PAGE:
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Black History/African Heritage
​​Black History Month

​Black History is annually celebrated during the month of February, but the role of African Canadians in our history and society is embedded in Lambton Kent District School Board (LKDSB) curriculum throughout the year.​​​ 

The LKDSB acknowledges the ongoing impacts of anti-Black racism in our communities, which cause harm, trauma, violence and the loss of Black lives. We know that the intersections of racism and other social and institutional inequalities result in the ongoing oppression and marginalization of the Black community. As an education system, we are committed to change and focusing on championing anti-oppressive education.

In recognition of Black History/African Heritage Month in February, the LKDSB is committed to recognizing the historically erased role of Black Canadians in our history and society. This year, the focus for Black History/African Heritage Month will be Black Lives Matter. C​lick here to read a message from Director John Howitt and Frequently Asked Questions about Black Lives Matter​.

​In addition to activities promoted during the month of February, LKDSB students, families and staff members are invited to explore the rich history in the surrounding area and learn more about how African Canadian history can be incorporated into the curriculum.

The LKDSB is also committed to supporting Ontario's Anti-Black Racism Strategy.

Ad​ditio​nal information and resources

​Buxton National Historic SiteBuxton National Historic Site aims to provide educational programming to support students in gaining a better understanding of the roots of racial prejudices, as well as the progress that has been made since the era of the Underground Railroad, in eradicating those prejudices from our society. The museum's main purpose is to collect, preserve, exhibit, and interpret historical artifacts related to the Elgin (Buxton) Settlement from its founding in 1849 to the late 19th century.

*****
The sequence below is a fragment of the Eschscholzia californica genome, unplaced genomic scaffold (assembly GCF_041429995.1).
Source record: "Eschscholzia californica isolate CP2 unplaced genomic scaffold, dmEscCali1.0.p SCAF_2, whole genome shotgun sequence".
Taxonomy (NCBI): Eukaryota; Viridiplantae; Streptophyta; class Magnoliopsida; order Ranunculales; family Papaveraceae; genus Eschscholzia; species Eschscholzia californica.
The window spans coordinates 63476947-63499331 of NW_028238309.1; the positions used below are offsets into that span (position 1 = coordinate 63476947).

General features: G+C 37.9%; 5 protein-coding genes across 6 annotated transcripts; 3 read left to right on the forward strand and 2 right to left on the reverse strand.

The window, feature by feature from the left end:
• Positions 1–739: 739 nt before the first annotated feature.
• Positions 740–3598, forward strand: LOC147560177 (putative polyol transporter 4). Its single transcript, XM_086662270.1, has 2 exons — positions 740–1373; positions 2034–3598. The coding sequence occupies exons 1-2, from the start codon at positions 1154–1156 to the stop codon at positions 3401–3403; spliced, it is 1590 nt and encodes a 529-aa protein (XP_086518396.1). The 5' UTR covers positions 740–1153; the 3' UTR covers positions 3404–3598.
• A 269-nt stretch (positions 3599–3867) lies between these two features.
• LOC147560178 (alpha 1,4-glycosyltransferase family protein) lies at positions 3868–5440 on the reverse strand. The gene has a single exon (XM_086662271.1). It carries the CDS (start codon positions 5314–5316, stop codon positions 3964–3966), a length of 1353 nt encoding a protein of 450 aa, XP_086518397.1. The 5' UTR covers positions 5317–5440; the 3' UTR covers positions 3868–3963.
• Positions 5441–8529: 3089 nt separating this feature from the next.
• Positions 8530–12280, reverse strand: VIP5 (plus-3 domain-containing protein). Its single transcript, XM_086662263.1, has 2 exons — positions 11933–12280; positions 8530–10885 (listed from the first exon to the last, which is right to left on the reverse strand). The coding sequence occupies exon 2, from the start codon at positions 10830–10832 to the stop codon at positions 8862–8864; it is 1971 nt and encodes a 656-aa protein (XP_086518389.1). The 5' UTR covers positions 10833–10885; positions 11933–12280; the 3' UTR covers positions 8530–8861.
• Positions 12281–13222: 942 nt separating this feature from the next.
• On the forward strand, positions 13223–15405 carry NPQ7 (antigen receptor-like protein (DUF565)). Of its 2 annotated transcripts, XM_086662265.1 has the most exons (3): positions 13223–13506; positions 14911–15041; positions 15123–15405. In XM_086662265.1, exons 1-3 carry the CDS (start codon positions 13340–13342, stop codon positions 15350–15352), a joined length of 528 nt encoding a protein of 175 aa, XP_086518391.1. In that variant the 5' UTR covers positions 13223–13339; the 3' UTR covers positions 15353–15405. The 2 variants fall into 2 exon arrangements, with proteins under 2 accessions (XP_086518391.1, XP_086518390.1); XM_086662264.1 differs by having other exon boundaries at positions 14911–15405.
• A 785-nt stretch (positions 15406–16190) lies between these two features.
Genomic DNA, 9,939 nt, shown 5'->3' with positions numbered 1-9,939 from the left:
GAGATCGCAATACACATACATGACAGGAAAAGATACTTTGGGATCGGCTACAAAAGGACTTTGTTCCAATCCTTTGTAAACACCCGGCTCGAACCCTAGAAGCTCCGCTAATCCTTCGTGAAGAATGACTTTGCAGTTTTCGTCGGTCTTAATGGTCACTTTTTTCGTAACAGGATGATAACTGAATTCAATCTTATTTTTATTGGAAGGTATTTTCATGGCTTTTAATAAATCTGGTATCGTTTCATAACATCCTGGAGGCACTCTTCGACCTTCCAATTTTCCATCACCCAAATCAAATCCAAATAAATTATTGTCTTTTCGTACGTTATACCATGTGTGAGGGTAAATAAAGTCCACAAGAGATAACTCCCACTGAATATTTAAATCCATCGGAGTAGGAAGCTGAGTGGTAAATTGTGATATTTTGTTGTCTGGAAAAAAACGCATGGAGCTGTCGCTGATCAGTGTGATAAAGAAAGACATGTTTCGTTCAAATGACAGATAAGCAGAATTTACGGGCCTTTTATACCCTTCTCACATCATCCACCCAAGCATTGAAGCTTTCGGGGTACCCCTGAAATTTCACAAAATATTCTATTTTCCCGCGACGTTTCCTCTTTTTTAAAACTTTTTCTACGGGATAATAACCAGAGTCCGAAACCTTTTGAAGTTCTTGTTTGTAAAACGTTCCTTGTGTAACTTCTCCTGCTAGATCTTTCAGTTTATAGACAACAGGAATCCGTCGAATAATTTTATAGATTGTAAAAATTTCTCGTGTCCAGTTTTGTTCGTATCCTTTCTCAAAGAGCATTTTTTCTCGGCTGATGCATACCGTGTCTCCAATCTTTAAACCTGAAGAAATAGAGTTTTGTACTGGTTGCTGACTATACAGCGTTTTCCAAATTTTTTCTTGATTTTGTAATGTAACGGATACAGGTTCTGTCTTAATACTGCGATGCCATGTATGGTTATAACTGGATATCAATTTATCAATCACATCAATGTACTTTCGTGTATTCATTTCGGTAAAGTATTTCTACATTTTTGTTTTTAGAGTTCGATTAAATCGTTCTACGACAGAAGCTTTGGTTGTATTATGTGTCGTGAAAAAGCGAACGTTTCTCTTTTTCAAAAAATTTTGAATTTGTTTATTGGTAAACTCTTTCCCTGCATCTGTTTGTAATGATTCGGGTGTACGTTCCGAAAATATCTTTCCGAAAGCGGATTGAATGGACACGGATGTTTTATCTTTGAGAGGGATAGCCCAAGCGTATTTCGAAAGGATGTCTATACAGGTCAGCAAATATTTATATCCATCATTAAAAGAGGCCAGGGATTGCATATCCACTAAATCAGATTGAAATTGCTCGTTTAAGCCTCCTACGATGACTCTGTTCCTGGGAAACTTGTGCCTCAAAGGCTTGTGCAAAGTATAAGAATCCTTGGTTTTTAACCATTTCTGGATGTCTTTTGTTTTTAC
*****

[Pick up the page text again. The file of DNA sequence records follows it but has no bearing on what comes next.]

​Chatham-Kent Black Historical Society/Black Mecca Museum: The Chatham-Kent Black Historical Society celebrates black history in the Municipality of Chatham-Kent and the City of Chatham.

​Uncle Tom’s Cabin Historic SiteUncle Tom's Cabin Historic Site commemorates the life of Rev. Josiah Henson (1796-1883). This historic site recognizes Rev. Henson’s contributions to the abolition movement and his work in the Underground Railroad, as well as his connection to Harriet Beecher Stowe’s novel, Uncle Tom’s Cabin.

Black History/African Heritage Google Classroom Resources​

Black Heritage Symposium – Education Week

During Education Week, the LKDSB's Equity and Inclusive Committee hosts a Black Heritage Symposium. Participants of the symposium learn about the importance of black heritage and identity, and visit Uncle Tom's Cabin Historic Site.

The purpose of this event is to build capacity within LKDSB schools and communities and to create a safe and caring learning environment that is strengthened by embracing diversity, and respecting self, others and the world around us. The Symposium is intended to meet the learning needs and interests of all students and staff through diverse programming. The keynote speakers offer dynamic and interactive programs rich in black history.

The Heritage Symposium aims to:
  • Build capacity and understanding about black heritage and identity.
  • Collaborate and connect with experts and learn effective strategies and solutions to empower racialized students.
  • Meet the learning needs and interests of all students and staff through the provision of the diverse programs.